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A standard practice in many academic labs, which I'm told is "bad practice", is to use RG58 cables (i.e. standard BNC cables) for power distribution.

Question 1: Why is this considered bad practice?

Question 2: Is there a different sort of cable which is better for power distribution and compatible with BNC connectors?

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    $\begingroup$ 3v, 5v, 12v or 240v? $\endgroup$
    – Solar Mike
    Oct 29 '19 at 20:52
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    $\begingroup$ @SolarMike 24 V. $\endgroup$
    – Yly
    Oct 30 '19 at 7:01
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    $\begingroup$ @Yly how much of current. AC or DC power. $\endgroup$
    – user1586
    Oct 31 '19 at 17:22
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Because it is not a power cable (Q1) using power connectors (Q2).

BNC cable has a solid conductor and a ground braid to electrically shield and mechanically protect the conductor.

Electrical reason: Some ground braids are made of steel, which is not as good a conductor as copper, so voltage losses to the wire would be higher than copper wire. Basically, wasted power.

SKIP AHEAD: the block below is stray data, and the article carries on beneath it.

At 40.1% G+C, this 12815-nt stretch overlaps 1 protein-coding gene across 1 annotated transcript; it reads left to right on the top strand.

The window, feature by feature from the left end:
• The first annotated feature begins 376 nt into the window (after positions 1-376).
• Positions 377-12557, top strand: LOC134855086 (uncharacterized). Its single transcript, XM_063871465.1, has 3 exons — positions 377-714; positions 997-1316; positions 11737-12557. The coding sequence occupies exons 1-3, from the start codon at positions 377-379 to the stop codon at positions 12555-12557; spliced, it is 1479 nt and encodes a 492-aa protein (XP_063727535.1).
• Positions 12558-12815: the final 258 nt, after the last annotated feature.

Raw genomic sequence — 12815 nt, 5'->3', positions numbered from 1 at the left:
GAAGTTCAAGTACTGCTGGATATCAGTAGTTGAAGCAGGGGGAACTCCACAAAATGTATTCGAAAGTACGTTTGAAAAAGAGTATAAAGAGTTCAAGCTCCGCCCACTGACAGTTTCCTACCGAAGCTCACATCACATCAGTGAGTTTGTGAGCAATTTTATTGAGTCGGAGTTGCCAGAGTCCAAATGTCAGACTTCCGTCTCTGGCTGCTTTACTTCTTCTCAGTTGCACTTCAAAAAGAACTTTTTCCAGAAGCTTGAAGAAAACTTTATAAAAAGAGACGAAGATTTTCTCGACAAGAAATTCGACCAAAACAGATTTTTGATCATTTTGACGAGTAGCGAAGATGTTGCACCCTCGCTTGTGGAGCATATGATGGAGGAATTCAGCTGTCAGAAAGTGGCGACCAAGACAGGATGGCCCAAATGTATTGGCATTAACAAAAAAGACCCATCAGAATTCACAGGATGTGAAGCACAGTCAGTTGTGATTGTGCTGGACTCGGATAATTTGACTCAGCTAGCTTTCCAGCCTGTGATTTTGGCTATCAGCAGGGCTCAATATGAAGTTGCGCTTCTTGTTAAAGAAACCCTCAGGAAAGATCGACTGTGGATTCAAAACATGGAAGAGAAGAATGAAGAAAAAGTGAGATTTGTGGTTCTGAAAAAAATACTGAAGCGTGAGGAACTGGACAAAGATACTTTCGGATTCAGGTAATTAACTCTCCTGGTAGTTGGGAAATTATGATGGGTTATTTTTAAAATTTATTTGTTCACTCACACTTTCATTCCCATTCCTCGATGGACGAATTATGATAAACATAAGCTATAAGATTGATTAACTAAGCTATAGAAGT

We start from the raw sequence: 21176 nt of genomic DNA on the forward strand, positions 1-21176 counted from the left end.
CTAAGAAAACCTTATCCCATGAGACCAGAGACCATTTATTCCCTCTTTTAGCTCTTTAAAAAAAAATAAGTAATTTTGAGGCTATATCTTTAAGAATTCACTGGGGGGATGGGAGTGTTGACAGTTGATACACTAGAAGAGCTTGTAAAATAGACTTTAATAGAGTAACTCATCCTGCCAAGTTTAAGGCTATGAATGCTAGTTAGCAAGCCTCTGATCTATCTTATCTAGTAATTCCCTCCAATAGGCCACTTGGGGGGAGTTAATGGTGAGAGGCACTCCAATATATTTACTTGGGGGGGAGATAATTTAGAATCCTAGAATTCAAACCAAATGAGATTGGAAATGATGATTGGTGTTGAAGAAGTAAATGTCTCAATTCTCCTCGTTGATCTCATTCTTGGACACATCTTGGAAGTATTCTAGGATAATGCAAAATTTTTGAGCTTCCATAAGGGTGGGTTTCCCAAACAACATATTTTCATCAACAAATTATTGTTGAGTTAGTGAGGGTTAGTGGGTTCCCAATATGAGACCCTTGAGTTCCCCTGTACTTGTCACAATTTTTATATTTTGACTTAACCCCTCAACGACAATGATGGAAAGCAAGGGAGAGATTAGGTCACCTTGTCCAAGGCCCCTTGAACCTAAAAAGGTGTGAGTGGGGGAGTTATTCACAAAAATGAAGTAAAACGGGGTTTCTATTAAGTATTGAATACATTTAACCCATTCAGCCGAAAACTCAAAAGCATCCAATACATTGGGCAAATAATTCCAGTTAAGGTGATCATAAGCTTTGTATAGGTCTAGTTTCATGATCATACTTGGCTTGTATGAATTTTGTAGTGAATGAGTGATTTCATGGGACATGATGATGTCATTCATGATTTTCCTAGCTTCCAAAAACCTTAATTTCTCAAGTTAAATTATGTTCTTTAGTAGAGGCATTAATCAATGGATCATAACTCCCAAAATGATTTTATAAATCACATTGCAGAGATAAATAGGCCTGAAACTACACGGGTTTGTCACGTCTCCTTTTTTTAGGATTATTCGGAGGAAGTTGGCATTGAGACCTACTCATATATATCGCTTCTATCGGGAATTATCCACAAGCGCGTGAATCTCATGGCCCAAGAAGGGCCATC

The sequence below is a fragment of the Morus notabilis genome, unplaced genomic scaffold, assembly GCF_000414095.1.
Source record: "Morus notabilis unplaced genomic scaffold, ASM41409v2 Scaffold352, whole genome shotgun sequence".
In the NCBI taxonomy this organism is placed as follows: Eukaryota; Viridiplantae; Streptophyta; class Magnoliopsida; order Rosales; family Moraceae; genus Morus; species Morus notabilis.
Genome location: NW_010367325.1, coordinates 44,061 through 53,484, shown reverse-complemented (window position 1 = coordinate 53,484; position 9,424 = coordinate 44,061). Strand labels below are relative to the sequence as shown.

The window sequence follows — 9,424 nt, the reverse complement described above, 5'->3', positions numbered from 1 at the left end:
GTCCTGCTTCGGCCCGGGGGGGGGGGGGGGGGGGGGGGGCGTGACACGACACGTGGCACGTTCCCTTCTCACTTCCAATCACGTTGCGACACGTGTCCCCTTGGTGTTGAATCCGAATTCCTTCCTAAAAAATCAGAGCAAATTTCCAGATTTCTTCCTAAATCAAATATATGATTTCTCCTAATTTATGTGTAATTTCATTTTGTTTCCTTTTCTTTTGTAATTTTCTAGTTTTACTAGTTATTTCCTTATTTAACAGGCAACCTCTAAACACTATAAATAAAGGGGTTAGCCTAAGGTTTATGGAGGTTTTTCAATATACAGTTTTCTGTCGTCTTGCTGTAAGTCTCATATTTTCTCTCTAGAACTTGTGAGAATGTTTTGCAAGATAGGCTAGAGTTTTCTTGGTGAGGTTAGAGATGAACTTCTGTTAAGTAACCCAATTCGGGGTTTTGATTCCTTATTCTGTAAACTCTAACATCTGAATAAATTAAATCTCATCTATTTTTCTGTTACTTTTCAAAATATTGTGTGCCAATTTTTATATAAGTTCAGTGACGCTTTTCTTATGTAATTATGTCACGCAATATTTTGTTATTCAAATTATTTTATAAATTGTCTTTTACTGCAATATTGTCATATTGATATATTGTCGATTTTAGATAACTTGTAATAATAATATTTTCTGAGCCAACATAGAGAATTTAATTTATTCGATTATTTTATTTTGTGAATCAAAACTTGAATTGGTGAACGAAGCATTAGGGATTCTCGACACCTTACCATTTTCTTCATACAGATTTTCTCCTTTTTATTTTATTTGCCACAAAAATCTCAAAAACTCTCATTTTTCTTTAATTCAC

Edit....

Current creates heat ($I^2 R$ losses). The ampacity rating of a power cable is determined by the maximum temperature the cable's insulation can handle. The BNC wire was never meant to carry power, so the current flowing may cause the insulation to break down and cause a fire.


Safety reason: The main reason BNC cable should not be used to send power is because of the connectors. The outside of the metal BNC connector is uninsulated, so you have a shock risk, if you disconnect the load terminal while power is being applied.

Common sense reason: You may know what you have done so are not at risk, but an unsuspecting person is NOT expecting power on a signal cable.

Even if you found an insulated BNC connector and added a warning sign, if it was disconnected a user may connect a normal connector negating your bad practice.

From: Generic BNC Male Connector UHF Walkie Talkie Antenna 2.8 Inch For Kenwood TK-388

Insulated BNC Connector

No one expects power over a BNC cable. So power distribution over BNC cables is bad practice.

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